Church rushing aid to areas devastated by Philippines typhoon11 November 2013 | by Liz Dodd
Church aid agencies are at the forefront of efforts to rebuild islands in the Philippines that were devastated by Typhoon Haiyan last Friday.
Initial reports suggested that more than 10,000 people were killed when the storm, one of the strongest ever to make landfall, devastated six central Philippine islands, causing tidal surges that completely destroyed a number of cities including Tacloban in Leyte province.
While the confirmed death toll by midweek was lower than initially expected, at 2,275, around 11 million people urgently need aid and 600,000 have been made homeless in the disaster.
Some 80 per cent of Filipinos are Catholic, 10 per cent are Evangelical, and the Churches will play a vital role in relief efforts.
On Wednesday the Philippines’ bishops’ conference opened a new social action centre in Calbayog, on Samar Island, which has been completely cut off from the power grid.
The city is closest to affected areas on the island that remain inaccessible and the base will distribute aid to the two dioceses of Borongan and Calbayog.
About 22 of the 86 archdioceses, dioceses and apostolic vicariates in the country have been affected by the typhoon. The bishops' conference has declared a nationwide nine-day prayer and charity drive and the President of the Bishops' Conference, Archbishop Jose Palma, said that all Masses and prayers would be offered for the dead and the families they left behind.
Priests in affected areas have been asked to reinforce their parish buildings, and the Bishop of Sorsogon, Arturo Bastes, declared parish buildings "safe areas" to serve as evacuation centres.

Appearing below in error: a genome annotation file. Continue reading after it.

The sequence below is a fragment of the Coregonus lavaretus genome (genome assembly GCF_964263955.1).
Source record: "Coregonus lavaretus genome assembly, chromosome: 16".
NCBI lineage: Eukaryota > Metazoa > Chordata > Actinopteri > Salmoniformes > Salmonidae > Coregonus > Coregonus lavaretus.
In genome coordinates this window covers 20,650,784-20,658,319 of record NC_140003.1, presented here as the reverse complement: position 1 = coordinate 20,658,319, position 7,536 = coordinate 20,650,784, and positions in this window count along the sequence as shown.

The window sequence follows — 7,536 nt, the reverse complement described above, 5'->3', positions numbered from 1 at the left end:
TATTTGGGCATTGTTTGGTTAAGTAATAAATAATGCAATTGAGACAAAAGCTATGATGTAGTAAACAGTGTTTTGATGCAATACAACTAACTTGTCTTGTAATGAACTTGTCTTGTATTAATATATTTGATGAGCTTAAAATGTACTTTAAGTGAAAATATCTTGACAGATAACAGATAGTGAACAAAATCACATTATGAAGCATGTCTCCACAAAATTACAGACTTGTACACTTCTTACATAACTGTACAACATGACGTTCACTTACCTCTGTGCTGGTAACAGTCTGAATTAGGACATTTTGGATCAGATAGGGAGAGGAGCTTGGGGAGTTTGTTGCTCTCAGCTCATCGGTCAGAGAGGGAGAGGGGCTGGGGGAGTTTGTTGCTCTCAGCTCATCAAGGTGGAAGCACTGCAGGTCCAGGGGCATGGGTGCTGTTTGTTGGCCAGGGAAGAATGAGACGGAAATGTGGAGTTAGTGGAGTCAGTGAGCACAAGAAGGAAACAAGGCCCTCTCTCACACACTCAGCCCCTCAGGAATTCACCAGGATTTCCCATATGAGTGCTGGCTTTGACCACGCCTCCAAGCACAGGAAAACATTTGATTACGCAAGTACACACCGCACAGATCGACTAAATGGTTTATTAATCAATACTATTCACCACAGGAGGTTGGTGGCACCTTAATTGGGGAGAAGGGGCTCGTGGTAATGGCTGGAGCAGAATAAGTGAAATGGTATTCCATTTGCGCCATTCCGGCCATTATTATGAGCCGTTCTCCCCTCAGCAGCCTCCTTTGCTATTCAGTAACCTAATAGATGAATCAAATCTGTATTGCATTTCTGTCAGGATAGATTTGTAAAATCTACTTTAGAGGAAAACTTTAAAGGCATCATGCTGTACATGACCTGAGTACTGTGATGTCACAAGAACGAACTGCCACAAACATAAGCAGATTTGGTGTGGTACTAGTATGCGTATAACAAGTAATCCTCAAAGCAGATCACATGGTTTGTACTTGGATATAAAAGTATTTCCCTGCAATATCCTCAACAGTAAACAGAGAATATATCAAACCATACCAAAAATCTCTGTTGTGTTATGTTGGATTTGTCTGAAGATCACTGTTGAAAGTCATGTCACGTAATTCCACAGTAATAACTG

Bishop Julito Cortes of Dumaguete prayed that victims' faith would sustain them, adding that "knowledge and faith" must combine to respond to the disaster. "Our faith is stronger than any problem or any calamities," he said.
Caritas, the Church’s aid agency, said that much of the country's infrastructure has been destroyed, making delivering aid to remote areas difficult.
Shortly after the typhoon struck, Fr Edwin Gariguez, Executive Secretary of Caritas Philippines-NASSA, said that the destruction was catastrophic and beyond all expectations.
"The casualties are increasing day by day. There are dead bodies everywhere. People are traumatised. The most urgent needs are for food and water," he said.
A Caritas aid worker, Rey Barnido, said his first impression on arrival in Tacloban, was that it looked “as if nuclear bombs were dropped."
On Tuesday, eight people died when survivors stormed a supply warehouse looking for food.
Guiuan, a town with a population of 40, 000 in the province of Eastern Samar, was largely destroyed while the town of Baco, in Oriental Mindoro, was left 80 per cent underwater, according to the UN.
Cafod and the Scottish Catholic Aid Fund have launched emergency appeals for donations, and Cafod said it would organise an emergency second collection in parishes in England and Wales this weekend. In addition, the DEC, of which Cafod is a member, has also launched an appeal.
Catholic charity Aid to the Church in Need has sent an emergency aid package of €100, 000 (£84, 600) to be directed by the Bishops’ Conference toward providing food, clean water, shelter and basic mediciene.
The Archbishop of Westminster, Vincent Nichols, urged British Catholics to support the relief effort and said that the Filipino community was a vital part of parish life in England.
"Now, in their hour of need, we must support them in prayer and generosity," he said. The Bishops' Conference of England and Wales said that Masses would be offered at Westminster Cathedral on Friday at 5:30pm for those affected by the disaster.
On Wednesday and on Sunday Pope Francis urged worshippers to pray for victims.
To donate to the Typhoon Haiyan appeal via Cafod please click here.
Above: A boy gathers coins and other salvageable materials with others from the ruins of houses battered by Typhoon Haiyan in Tacloban
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